A closer look at the 15 feature documentaries in contention for the Oscars
While Bill Maher, Martin Scorsese and Ben Stein lick their wounds at being left out of the running, 15 feature documentaries remain in contention for the Oscar with nominations to be announced January 22. While an average scoring system produced this short list, the academy's standard system of preferential voting kicks in to determine the final five nominees. (Rule 12(C)2 dictates that this second round of voting requires the viewing of all short-listed documentaries in a theater unless the member watched all of the eligible documentaries in the first round.) The two-step process was instituted last year to address concerns about the caliber of documentaries making the cut.
Among the final 15 is the best-reviewed documentary of the year "Trouble the Water," the Katrina-themed winner of the jury prize at Sundance, which has a perfect 100% score from top critics at Rotten Tomatoes. The L.A. Times calls it "more than a keenly dramatic look at how this country treats the poor and dispossessed." However, since late August, it's only earned $460,000 showing at 14 theaters.
Also in the running are a pair of documentaries about two men facing incredible challenges. "Man on Wire" revisits Philippe Petit's daring walk between the two towers of the World Trade Center in 1974. Nearly universal rave reviews yielded a score of 89 at Metacritic, and the film has made almost $3 million. "Encounters at the End of the World," which recounts German filmmaker Werner Herzog's journey to Antarctica, may have warmed up enough critics to rate an 80 at Metacritic, but it met with cool indifference from the public, grossing just under $1 million. Three years ago, Herzog helmed the critically acclaimed "Grizzly Man," which did not rate with the documentary branch.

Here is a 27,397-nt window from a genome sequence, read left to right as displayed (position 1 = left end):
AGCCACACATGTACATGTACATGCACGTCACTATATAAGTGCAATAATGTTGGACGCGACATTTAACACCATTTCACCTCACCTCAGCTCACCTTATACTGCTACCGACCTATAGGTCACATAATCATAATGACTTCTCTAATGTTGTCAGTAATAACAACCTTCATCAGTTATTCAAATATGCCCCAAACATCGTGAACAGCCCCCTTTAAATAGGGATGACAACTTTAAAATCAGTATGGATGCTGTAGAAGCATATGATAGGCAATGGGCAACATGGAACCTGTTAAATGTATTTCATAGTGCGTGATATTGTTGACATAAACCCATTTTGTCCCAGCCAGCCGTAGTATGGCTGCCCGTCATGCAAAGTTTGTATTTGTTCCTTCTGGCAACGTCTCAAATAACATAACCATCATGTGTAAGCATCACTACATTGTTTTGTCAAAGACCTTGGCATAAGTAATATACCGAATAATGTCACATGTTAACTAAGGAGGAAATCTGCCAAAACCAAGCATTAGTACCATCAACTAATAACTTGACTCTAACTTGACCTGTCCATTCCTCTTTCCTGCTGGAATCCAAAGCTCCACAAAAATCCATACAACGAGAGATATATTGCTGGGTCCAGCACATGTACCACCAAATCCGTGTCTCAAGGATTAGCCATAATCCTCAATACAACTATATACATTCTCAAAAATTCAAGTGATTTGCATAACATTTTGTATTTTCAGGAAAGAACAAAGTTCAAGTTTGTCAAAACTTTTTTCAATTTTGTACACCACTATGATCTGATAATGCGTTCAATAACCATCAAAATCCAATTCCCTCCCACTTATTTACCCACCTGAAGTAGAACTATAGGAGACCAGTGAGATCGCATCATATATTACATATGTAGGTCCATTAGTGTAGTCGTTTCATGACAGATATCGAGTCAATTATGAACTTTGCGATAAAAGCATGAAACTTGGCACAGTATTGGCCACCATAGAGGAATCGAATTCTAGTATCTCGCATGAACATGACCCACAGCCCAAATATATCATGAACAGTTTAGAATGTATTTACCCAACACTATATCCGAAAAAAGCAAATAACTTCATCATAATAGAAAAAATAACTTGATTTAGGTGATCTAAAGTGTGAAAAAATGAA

Three other bio docs also made the grade: "Blessed is the Match: The Life and Death of Hannah Sensesh" — the story of an unsung hero of the Holocaust; "Glass: A Portrait of Philip in Twelve Parts" — a profile of the three-time Oscar-nominated composer; and "In a Dream" — a look at two mosaic artists in Philadelphia.
In recent years, the Oscar race has favored political and social documentaries over life stories. The last bio doc to win was "The Fog of War" five years ago. That film certainly had political undertones as it looked at the the life of former U.S. Secretary of Defense Robert McNamara as he revisited his part in the Vietnam War and won an Oscar for Errol Morris, who returns to the race this year with "Standard Operating Procedure." This examination of the tactics used by U.S. soldiers at Abu Ghraib divided critics enough to score only 70 at Metacritic and the heavy-going fare has made only $228,000. However, last year's winner – the equally dark "Taxi to the Dark Side" — also had a very limited release and earned only $275,000.
Rounding out the short list are:
"At the Death House Door": an indictment of the wrongful 1989 execution of Carlos DeLuna in Texas;
"The Betrayal (Nerakhoon)": the stirring story of the journey of one family from Laos in the 1970s;
"Fuel": a look at America's love affair with oil;
"The Garden": a story of protest about the closing of an urban farm;
"I.O.U.S.A.": a timely audit of the credit crunch;
"Made in America": an examination of gang violence in Los Angeles;
"Pray the Devil Back to Hell": a celebration of the success of the women's movement in Liberia; and
"They Killed Sister Dorothy": an investigation into the 2005 murder of an activist nun in the Brazilian rainforest.
Photo: Maximum Film